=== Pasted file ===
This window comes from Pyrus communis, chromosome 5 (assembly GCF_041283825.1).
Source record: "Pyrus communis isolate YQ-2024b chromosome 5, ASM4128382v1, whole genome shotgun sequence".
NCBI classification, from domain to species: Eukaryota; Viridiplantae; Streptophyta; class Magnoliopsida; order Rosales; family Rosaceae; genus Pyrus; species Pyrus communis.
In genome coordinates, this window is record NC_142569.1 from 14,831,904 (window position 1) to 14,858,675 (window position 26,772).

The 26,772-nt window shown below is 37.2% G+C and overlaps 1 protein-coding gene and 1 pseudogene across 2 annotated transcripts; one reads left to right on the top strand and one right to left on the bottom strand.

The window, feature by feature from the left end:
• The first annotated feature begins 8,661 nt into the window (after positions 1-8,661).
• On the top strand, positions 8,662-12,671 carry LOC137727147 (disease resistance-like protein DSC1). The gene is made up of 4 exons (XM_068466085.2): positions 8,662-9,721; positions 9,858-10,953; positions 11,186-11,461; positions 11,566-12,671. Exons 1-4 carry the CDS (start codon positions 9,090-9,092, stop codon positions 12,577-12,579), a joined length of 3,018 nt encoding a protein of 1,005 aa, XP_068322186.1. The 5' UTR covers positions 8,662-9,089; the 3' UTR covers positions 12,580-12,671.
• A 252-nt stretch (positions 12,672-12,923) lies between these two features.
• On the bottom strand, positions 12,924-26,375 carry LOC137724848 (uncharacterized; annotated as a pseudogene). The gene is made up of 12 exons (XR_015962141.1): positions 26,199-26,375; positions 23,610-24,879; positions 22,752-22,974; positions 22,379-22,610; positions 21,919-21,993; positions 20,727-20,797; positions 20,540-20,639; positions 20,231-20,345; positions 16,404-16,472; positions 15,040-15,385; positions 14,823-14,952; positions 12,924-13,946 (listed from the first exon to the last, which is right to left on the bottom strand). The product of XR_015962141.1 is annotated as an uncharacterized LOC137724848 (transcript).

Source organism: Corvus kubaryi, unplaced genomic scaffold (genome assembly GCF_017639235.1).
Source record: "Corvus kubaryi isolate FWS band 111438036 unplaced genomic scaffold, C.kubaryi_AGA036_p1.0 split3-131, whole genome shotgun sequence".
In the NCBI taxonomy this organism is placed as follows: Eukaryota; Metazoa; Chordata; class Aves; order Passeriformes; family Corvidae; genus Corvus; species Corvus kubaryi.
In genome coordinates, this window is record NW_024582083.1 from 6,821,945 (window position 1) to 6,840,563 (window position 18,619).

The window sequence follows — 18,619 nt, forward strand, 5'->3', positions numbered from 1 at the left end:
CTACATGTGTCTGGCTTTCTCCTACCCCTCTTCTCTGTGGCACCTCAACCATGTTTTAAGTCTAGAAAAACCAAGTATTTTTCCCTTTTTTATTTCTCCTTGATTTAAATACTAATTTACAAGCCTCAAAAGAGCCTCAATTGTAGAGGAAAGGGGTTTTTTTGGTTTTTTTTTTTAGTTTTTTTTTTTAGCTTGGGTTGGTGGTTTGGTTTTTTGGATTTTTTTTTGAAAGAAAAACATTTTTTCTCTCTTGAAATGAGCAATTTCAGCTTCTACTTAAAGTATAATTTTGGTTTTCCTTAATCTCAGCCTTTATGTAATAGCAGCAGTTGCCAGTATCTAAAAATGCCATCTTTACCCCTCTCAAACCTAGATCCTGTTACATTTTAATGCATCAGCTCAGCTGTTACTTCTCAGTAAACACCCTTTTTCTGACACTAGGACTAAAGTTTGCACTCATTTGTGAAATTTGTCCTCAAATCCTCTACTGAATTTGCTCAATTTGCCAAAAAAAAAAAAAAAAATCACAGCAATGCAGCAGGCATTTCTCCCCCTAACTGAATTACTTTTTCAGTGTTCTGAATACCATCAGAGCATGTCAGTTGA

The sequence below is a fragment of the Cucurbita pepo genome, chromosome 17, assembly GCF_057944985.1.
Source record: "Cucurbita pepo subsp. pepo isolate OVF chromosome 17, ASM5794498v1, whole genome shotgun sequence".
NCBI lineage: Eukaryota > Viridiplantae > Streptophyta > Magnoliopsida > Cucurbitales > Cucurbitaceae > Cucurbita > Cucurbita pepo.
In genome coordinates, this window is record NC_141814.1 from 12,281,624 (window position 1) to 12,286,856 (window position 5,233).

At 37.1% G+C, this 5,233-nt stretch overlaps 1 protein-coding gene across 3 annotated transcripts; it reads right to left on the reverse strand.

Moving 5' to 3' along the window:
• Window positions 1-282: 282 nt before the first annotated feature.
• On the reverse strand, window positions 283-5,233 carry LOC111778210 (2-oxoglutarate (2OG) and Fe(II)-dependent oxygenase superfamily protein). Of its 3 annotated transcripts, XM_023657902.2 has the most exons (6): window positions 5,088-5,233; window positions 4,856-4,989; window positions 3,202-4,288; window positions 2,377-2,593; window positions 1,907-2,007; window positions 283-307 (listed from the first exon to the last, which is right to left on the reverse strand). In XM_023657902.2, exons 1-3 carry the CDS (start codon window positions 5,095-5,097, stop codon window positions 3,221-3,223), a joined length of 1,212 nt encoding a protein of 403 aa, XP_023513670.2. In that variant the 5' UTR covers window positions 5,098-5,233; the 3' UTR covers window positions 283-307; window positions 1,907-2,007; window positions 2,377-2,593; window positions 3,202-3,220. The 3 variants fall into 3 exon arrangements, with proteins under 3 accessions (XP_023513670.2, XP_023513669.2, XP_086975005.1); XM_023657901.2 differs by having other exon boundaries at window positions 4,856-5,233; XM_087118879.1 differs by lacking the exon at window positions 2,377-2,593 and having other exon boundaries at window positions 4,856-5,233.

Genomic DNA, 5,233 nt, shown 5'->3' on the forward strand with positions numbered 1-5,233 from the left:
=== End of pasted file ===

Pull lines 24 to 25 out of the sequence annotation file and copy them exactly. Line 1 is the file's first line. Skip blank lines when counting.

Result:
• On the reverse strand, window positions 283-5,233 carry LOC111778210 (2-oxoglutarate (2OG) and Fe(II)-dependent oxygenase superfamily protein). Of its 3 annotated transcripts, XM_023657902.2 has the most exons (6): window positions 5,088-5,233; window positions 4,856-4,989; window positions 3,202-4,288; window positions 2,377-2,593; window positions 1,907-2,007; window positions 283-307 (listed from the first exon to the last, which is right to left on the reverse strand). In XM_023657902.2, exons 1-3 carry the CDS (start codon window positions 5,095-5,097, stop codon window positions 3,221-3,223), a joined length of 1,212 nt encoding a protein of 403 aa, XP_023513670.2. In that variant the 5' UTR covers window positions 5,098-5,233; the 3' UTR covers window positions 283-307; window positions 1,907-2,007; window positions 2,377-2,593; window positions 3,202-3,220. The 3 variants fall into 3 exon arrangements, with proteins under 3 accessions (XP_023513670.2, XP_023513669.2, XP_086975005.1); XM_023657901.2 differs by having other exon boundaries at window positions 4,856-5,233; XM_087118879.1 differs by lacking the exon at window positions 2,377-2,593 and having other exon boundaries at window positions 4,856-5,233.

Genomic DNA, 5,233 nt, shown 5'->3' on the forward strand with positions numbered 1-5,233 from the left: